Vancouver sets national record for Christine Sinclair’s farewell

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      On December 5, a total of 48,122 people packed into the temporarily-renamed Christine Sinclair Place to watch a friendly soccer match where Team Canada beat Team Australia in a 1-0 victory.

      Those 48,000-odd spectators set a record for the largest crowd ever for an international women’s friendly soccer match, as the crowd bid goodbye to Team Canada’s captain and long-time superstar (and Burnaby-born) Christine Sinclair. 

      Sinclair, who holds the world record for most international goals scored by any player (a cool 190), has played 331 matches for Team Canada since her first appearance as a 16-year-old in 2000. 

      The list of her achievements is practically endless: captaining the team to the gold medal at the 2020 Olympic Games and two bronzes at previous games, and winning the 2010 CONCACAF Women’s Championship in 2010. She’s 14-time winner of the Canada Soccer Player of the Year Award, won Canada’s athlete of the year in 2012, joined Canada’s Walk of Fame in 2013, and has been appointed to both the Order of Canada and the Order of British Columbia.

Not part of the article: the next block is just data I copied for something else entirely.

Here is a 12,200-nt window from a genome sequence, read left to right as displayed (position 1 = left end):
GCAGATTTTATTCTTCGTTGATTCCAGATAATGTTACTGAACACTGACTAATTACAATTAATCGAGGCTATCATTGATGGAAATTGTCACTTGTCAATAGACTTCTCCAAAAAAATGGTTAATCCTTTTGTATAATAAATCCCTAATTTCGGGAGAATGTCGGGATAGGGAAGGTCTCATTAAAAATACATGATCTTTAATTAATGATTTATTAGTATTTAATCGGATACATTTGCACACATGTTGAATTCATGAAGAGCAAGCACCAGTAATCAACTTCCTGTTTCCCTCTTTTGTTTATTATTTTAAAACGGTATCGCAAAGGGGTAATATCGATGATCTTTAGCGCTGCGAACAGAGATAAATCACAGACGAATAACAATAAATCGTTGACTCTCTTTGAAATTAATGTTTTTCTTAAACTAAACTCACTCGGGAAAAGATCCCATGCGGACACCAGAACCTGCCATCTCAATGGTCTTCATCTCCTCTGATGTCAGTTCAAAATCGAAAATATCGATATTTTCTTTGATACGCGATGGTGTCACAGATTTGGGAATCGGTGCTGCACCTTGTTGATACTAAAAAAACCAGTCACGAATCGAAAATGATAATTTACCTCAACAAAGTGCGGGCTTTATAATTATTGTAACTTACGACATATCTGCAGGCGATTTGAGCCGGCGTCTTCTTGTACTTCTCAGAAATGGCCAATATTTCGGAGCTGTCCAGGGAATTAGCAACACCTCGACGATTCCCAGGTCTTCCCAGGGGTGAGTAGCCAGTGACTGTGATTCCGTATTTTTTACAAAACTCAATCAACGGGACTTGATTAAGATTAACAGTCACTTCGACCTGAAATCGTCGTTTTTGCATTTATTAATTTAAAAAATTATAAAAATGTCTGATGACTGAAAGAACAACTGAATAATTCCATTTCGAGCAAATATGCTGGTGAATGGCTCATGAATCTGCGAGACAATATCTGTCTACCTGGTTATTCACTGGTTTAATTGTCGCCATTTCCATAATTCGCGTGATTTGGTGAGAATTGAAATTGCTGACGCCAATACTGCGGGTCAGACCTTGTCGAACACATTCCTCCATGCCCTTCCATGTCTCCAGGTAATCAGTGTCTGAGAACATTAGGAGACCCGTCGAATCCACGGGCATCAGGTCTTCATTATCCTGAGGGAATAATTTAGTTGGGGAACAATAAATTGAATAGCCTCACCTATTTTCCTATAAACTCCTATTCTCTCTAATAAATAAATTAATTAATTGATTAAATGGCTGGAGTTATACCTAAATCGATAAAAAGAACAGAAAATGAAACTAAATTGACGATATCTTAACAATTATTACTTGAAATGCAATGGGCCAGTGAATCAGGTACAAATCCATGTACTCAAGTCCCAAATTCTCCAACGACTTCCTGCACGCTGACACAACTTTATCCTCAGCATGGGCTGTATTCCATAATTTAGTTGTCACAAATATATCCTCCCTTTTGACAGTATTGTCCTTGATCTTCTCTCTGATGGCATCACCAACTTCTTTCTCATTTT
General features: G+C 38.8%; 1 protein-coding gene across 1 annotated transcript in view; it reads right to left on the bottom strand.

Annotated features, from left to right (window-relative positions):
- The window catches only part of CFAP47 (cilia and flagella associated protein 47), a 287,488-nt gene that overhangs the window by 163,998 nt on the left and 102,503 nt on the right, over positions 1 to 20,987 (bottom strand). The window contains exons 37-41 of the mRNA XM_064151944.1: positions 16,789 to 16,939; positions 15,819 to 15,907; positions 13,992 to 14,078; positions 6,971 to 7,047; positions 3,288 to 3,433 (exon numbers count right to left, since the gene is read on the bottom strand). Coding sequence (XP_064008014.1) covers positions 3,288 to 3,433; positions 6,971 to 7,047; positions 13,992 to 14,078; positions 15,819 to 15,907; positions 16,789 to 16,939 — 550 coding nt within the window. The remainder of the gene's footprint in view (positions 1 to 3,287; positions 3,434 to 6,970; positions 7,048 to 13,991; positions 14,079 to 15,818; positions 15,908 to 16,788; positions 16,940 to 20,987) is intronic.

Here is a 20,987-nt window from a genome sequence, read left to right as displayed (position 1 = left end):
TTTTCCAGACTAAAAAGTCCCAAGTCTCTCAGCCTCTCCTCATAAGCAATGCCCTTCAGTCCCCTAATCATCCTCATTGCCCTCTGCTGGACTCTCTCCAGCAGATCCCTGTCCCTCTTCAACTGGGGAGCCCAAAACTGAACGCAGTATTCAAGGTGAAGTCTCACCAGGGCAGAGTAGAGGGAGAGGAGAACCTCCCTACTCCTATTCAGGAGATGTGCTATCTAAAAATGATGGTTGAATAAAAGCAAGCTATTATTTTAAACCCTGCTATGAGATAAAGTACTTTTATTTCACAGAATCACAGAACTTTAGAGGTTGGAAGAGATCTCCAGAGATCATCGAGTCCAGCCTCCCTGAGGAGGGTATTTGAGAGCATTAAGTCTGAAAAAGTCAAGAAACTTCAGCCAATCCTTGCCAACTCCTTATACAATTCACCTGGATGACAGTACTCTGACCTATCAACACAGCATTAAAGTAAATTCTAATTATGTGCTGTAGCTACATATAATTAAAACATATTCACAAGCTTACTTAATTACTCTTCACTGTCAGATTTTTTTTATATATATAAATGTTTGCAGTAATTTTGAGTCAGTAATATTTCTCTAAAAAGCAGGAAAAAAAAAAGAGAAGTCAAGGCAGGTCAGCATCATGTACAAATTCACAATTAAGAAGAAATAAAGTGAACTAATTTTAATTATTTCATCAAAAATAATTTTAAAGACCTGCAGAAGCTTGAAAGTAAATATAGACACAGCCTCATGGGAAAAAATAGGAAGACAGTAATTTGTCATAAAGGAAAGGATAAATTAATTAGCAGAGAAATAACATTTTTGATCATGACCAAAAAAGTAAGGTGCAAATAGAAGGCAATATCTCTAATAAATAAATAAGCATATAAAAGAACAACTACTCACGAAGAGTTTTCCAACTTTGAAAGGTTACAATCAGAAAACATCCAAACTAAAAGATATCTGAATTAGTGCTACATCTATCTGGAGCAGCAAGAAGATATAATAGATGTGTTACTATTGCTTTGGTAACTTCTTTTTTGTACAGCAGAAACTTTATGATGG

“Christine Sinclair is not just a national hero; she's a hometown hero,” said Chris May, general manager at BC Place, in a statement. “Growing up in Burnaby, her journey to international stardom resonates deeply with the local community.” 

      It was also Sophie Schmidt’s final match for Canada, as the Abbotsford-raised midfielder (who subbed in for Sinclair in the second half) had also announced her retirement.

      The photo Christine Sinclair posted on social media to celebrate becoming the world record-holder for most goals scored, in 2020.

      Notably, it was the largest crowd to pack BC Place since 2016, when Canada’s men’s team faced Mexico and lost 3-0 in a FIFA World Cup qualifier. 

      So, while the national soccer attendance record Vancouver just posted is pretty specific, it’s a reminder that women’s sports—and especially women’s soccer—are more than just niche hobbies. (As a step in the right direction, an eight-team Canadian professional women’s soccer league is set to launch in 2025, with the Whitecaps as one of the two founding teams… only 13 years after the last women’s Whitecaps club team was dissolved in 2012.)

      Women’s sports events are important cultural and community touchstones that deserve equal amounts of investment, funding, and media coverage—which Sinclair has been fighting for her entire career, and no doubt will continue to do so whenever she begrudgingly talks to the media in her next iteration. 

      Farewell to a real one, Sinc.